I popped out of an origami box, which was a trick we did for years, and the top of the magic dress I was wearing flopped down and I was completely exposed. What could I do? I couldn’t get down and give away the trick. Ray and I just laughed it off. He often referred to it as the “plop”, I plopped out!

The things I like about Esther’s is that you can make commentary, you can cross boundaries with people, make connections in fun ways. The element of the window, you never know what’s going to happen, that’s my favorite part. That can be said for live theater whether you have a window or not, but add the window and the chances are even greater. And the chance to improvise, I love. That exchange is so much fun.

Laura: Do people recognize you around town?

Cindy: I do get recognized, more so after the show when my makeup is on. I’ve been out and about with Ray or Shannon and it’s immediate, “Hey, you’re….”. My mother didn’t even recognize me on stage, cause she thought, “You were just on stage and five seconds later you came on as Judge Judy, that’s not you!” I had to say, “That was me, mom.” The wig, the glasses, the quick change…

Laura: I remember in University; a quick change is two minutes! At Esther’s a full quick change is 10 seconds at the most.  (We laugh)

Cindy: You’re absolutely right, in University a quick change is two minutes, with people helping you! I devised ways to do it on my own, you just figure that out. Thank goodness for Velcro, thank goodness for duct tape. How many times have you cut yourself out of an outfit? Or cut a wig out of your hair? (we laugh). You have to get out of the stiletto boots so you can be the old lady. There was one time I couldn’t so I was the old lady with stiletto boots on!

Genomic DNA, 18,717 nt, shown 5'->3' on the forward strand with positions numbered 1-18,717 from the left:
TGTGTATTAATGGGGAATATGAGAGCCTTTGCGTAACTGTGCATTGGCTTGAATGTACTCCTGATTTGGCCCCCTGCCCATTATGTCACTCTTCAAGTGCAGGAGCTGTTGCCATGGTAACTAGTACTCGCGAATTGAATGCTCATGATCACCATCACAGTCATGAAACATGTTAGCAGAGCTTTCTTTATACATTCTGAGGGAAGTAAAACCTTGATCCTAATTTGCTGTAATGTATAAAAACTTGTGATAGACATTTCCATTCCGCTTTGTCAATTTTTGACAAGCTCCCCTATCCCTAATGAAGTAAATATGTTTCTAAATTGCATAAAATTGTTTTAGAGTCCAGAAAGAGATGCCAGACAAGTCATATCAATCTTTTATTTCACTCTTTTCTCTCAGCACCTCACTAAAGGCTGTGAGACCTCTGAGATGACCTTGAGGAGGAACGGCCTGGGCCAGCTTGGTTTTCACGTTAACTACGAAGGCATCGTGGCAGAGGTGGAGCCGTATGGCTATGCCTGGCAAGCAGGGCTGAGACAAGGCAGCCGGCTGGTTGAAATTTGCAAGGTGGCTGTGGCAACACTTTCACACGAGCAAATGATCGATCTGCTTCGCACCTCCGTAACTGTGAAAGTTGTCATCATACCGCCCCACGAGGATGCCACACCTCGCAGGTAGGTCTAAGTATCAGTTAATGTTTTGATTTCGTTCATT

Laura: What advice do you have for young people who are just beginning their career in performance or writing?

Cindy: Do it, write every day if you really want to write, there are so many avenues you could take, to produce your own stuff while you are waiting for those auditions. It’s a beautiful time in terms of that. Stay in line. Just stay in line. Because eventually, it’s your turn.

You do it and then you have to go back to the end of the line, but sometimes you can get in a loop of where people start to know you and they just call you.  It can happen.

Join an improv group. The rules set up the person to be a kind individual who can give and take and support, and make you look good. There’s no tier, and you get great skills and a community that way.

Do your time. Build up that resume. But, with writing, you do it every day, it’s an exercise. Just have faith that it’s good for you.

About the Author:

Laura Mathis is a past Esther’s Follies performer who graced the stage from 2003- 2006 with her Canadian charms and willingness to wear any type of costume to get a laugh. Laura enjoyed levitating with Ray Anderson, belting out tunes with Shannon Sedwick, and having a bull whip snapped in her face by Rob Williams (not so enjoyable but she lived to tell the tale).  Laura has studied and performed at the famed Second City in Chicago and lives in Austin with her husband and 4 -year-old twins. Follow Laura on Twitter @thelauramathis